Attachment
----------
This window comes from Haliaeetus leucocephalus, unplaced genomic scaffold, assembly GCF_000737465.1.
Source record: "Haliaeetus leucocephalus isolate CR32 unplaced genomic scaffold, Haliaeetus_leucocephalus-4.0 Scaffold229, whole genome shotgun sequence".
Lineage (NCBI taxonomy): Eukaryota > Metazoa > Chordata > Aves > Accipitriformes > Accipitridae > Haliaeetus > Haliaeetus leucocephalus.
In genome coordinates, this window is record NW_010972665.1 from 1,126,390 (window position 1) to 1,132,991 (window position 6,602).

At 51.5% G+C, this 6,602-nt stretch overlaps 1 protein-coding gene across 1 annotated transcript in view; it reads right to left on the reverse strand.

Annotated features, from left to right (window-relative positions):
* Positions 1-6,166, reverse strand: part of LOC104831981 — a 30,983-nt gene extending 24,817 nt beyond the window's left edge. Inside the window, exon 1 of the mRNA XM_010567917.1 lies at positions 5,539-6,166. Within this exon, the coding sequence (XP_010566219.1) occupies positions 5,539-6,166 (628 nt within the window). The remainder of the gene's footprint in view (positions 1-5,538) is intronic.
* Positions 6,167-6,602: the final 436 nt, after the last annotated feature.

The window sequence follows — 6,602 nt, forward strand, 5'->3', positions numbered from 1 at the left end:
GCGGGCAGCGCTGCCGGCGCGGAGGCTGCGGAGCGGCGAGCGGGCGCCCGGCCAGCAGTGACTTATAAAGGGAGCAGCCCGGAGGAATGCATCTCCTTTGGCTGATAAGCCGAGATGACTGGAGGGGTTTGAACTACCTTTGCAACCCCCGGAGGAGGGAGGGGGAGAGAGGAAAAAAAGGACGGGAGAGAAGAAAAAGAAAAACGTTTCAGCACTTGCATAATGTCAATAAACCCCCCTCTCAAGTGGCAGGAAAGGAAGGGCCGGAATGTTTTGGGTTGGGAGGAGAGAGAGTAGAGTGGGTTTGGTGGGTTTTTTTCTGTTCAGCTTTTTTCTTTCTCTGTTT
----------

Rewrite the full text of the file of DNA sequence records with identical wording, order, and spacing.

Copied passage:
This window comes from Haliaeetus leucocephalus, unplaced genomic scaffold, assembly GCF_000737465.1.
Source record: "Haliaeetus leucocephalus isolate CR32 unplaced genomic scaffold, Haliaeetus_leucocephalus-4.0 Scaffold229, whole genome shotgun sequence".
Lineage (NCBI taxonomy): Eukaryota > Metazoa > Chordata > Aves > Accipitriformes > Accipitridae > Haliaeetus > Haliaeetus leucocephalus.
In genome coordinates, this window is record NW_010972665.1 from 1,126,390 (window position 1) to 1,132,991 (window position 6,602).

At 51.5% G+C, this 6,602-nt stretch overlaps 1 protein-coding gene across 1 annotated transcript in view; it reads right to left on the reverse strand.

Annotated features, from left to right (window-relative positions):
* Positions 1-6,166, reverse strand: part of LOC104831981 — a 30,983-nt gene extending 24,817 nt beyond the window's left edge. Inside the window, exon 1 of the mRNA XM_010567917.1 lies at positions 5,539-6,166. Within this exon, the coding sequence (XP_010566219.1) occupies positions 5,539-6,166 (628 nt within the window). The remainder of the gene's footprint in view (positions 1-5,538) is intronic.
* Positions 6,167-6,602: the final 436 nt, after the last annotated feature.

The window sequence follows — 6,602 nt, forward strand, 5'->3', positions numbered from 1 at the left end:
GCGGGCAGCGCTGCCGGCGCGGAGGCTGCGGAGCGGCGAGCGGGCGCCCGGCCAGCAGTGACTTATAAAGGGAGCAGCCCGGAGGAATGCATCTCCTTTGGCTGATAAGCCGAGATGACTGGAGGGGTTTGAACTACCTTTGCAACCCCCGGAGGAGGGAGGGGGAGAGAGGAAAAAAAGGACGGGAGAGAAGAAAAAGAAAAACGTTTCAGCACTTGCATAATGTCAATAAACCCCCCTCTCAAGTGGCAGGAAAGGAAGGGCCGGAATGTTTTGGGTTGGGAGGAGAGAGAGTAGAGTGGGTTTGGTGGGTTTTTTTCTGTTCAGCTTTTTTCTTTCTCTGTTT